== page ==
Marriage Behind Bars: Judge Rules Missouri Law Can't Block Inmates From Tying the Knot

Categories: Crime, News

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As the United States Supreme Court takes up gay marriage this week, in Missouri there's been progress in a different kind of marriage equality battle: the right to tie the knot behind bars.

The American Civil Liberties Union of Eastern Missouri has been fighting for months on behalf of a group of inmates who reportedly could not obtain their marriage licenses and thus were unable to marry their loved ones.

"When you have a fundamental right -- and the right to marry is a fundamental right -- you can't put barriers in place that completely extinguish that right," Tony Rothert, ACLU-EM legal director tells Daily RFT.

And after much delay, a group of couples yesterday were able to get married in prison. How?

Rothert tells us that he's aware of three couples that married yesterday after waiting for many months. The original lawsuit was on behalf of five couples -- women not incarcerated who wanted to marry their fiances behind bars.

The problem was at the Jefferson City Correctional Center where planned marriage ceremonies last year were cancelled when couples had no way to get their required licenses. The obstacle was a Missouri statute that mandates both parties sign a marriage license in the presence of the recorder of deeds -- which proved problematic for some inmates.

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Rothert says that the Cole County recorder and local correction officials could not reach some agreement that would allow these inmates to sign the license in person and for that reason, their planned ceremonies about six months ago were put on hold.

That is until U.S. District Judge Fernando Gaitan, Jr. ruled last week that this statute in question is unconstitutional when an applicant is incarcerated.

"You don't lose the right to marry when you go to prison," Rothert says.

Continue for more details on the ruling and response from the attorney general's office.

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The State has every right under the Thirteenth Amendment to the Constitution to bar prisoners from being married (if they are not already).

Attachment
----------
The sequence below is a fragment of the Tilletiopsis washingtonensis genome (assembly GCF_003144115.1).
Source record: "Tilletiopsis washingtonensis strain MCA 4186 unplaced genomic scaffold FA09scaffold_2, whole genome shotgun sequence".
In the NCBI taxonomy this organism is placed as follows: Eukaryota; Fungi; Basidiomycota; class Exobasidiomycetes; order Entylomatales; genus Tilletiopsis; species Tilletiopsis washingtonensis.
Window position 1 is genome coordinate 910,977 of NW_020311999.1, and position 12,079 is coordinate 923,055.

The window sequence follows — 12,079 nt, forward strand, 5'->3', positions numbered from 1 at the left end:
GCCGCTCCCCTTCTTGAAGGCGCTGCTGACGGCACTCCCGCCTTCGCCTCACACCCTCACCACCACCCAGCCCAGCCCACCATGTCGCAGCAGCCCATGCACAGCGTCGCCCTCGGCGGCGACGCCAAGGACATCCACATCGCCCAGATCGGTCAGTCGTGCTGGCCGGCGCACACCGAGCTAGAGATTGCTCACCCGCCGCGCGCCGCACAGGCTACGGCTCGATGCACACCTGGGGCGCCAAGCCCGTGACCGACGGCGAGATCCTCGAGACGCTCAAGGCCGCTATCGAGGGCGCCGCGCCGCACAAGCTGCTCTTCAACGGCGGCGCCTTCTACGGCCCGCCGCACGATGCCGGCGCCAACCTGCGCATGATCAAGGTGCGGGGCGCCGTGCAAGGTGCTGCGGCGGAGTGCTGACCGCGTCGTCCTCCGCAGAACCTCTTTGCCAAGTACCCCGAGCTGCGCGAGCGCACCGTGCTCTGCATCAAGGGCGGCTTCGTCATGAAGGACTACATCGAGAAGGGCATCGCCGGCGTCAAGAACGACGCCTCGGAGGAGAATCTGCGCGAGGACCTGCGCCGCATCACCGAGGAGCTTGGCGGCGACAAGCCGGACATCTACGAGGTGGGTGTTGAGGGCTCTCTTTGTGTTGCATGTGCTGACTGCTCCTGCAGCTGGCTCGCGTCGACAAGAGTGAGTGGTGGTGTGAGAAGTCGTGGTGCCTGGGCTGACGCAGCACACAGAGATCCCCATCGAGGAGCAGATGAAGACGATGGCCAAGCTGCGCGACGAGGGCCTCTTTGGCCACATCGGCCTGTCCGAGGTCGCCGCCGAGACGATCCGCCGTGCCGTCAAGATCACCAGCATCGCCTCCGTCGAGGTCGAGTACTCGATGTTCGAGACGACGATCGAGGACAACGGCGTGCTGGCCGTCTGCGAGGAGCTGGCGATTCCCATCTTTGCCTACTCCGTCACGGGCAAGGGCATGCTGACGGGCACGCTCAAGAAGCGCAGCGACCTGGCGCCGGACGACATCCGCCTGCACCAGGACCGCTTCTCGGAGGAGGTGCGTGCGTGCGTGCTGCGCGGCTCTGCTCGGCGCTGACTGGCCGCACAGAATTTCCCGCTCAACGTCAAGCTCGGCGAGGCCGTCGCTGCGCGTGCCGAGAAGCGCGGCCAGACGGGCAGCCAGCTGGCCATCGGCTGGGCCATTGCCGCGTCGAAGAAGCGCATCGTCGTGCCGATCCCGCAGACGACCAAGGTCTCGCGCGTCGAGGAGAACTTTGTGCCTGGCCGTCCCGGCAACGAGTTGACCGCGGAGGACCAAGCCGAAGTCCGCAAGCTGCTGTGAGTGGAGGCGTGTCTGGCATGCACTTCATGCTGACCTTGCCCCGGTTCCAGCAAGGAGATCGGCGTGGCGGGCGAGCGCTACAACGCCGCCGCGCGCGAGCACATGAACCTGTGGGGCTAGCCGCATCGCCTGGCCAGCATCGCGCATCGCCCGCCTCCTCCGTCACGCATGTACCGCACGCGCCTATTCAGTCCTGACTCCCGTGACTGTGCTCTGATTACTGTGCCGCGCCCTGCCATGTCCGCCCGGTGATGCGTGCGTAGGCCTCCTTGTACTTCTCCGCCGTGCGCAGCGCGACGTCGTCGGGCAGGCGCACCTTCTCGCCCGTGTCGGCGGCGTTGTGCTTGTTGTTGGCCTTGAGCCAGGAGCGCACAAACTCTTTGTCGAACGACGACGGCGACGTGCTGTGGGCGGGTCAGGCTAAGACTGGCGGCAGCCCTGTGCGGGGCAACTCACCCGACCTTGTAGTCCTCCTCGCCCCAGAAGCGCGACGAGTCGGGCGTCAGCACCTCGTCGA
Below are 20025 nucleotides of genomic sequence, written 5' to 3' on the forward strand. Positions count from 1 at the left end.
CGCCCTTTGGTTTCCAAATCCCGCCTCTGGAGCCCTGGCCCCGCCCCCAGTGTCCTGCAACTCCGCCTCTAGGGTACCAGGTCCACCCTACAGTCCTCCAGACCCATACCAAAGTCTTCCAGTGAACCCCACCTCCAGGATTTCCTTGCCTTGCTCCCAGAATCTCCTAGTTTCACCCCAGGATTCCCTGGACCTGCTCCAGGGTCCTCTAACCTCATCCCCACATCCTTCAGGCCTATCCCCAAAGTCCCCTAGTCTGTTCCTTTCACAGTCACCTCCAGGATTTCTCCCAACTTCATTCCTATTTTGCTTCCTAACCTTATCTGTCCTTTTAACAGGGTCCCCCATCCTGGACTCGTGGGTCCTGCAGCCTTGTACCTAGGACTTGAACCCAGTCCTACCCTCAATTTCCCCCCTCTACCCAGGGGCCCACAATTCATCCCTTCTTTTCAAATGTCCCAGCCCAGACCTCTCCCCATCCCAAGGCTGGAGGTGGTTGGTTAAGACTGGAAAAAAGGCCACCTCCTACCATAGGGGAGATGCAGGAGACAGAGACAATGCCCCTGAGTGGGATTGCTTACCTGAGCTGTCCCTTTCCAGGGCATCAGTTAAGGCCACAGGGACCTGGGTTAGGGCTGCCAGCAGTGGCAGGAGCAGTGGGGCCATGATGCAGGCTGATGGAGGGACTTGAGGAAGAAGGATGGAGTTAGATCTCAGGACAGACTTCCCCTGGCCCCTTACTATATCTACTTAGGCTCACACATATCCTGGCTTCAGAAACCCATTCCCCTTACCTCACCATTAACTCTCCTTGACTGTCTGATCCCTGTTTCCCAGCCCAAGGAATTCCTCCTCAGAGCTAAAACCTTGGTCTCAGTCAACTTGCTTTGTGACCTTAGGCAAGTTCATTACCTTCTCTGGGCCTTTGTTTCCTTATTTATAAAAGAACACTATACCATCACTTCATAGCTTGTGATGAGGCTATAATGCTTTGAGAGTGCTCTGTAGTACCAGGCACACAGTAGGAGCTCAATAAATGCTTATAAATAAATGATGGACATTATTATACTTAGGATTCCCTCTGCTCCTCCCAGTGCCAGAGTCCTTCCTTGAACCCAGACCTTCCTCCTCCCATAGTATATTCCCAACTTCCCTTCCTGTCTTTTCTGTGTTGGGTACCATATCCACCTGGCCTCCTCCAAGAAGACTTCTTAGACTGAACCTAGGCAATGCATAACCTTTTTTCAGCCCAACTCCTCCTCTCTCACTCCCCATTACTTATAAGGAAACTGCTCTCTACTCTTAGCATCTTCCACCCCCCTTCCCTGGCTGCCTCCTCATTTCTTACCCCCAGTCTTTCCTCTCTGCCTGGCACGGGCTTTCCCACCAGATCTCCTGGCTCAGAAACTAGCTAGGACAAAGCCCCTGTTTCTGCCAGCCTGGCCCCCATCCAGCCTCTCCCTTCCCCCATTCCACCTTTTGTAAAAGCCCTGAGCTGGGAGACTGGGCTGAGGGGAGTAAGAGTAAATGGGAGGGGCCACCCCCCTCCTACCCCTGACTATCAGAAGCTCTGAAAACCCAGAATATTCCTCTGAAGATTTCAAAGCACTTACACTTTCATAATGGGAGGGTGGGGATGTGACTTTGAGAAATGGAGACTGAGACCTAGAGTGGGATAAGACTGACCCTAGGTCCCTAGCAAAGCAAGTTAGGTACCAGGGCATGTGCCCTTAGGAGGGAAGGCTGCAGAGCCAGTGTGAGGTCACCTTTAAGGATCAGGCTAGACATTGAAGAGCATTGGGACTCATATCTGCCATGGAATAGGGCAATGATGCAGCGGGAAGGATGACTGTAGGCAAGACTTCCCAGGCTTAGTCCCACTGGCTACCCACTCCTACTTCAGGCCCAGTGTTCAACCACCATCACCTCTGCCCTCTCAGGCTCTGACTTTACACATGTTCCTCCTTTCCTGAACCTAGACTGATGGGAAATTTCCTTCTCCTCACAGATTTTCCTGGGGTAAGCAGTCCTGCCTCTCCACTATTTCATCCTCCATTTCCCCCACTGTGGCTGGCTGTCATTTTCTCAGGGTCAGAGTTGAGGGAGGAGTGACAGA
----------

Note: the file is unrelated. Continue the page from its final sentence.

13th Amendment:

 Neither slavery nor involuntary servitude, EXCEPT

 *as a punishment for crime whereof the party shall have been duly convicted*, 

shall exist within the United States, or any place subject to their jurisdiction.


The 13th Amendment exempts people under involunatry servitude, that is jails and prisons are not free men and do not have the same rights and (obviously) freedoms as such. The State owns them, tells them when to wake up, go to sleep, feeds them from their menu (unless they have extra money for commissary). Prisoners who work are not required to be paid the minimum wage, but a paltry sum like 15 cents an hour.

Prisoners to have some rights, but it is much curtailed and constitutionally are slaves. The State is the Master.Prisoners have some rights only because the State allows it

Nor should prisoners be allowed to get married and especially not conjugal visits. Sorry lady, if your partner gets sent up river for 15 years, you may want to find another partner (because your's is a fking loser).

The younger of the Menendez brothers, a mutant named Erik (with a k) married a woman named Tammy Saccoman. Now Erik himself will never be paroled and there is no chance that these two will be together and there is no conjugal visits. Now Tammy is an attractive woman, and I would think, somewhat of a dope. I truly believe in small government and non interference, but I also believe that a role of government is true protection of the people, and saving dopes like Tammy Saccoman from their stupid decisions like marrying a lifer is a role of government. I dont think even Libertarians or Ron Paul could say different.

Peggy Keller
Peggy Keller

They used this argument today when SCOTUS was questioning the right to gay marriage. SCOTUS said marriage is a right- according to this law.

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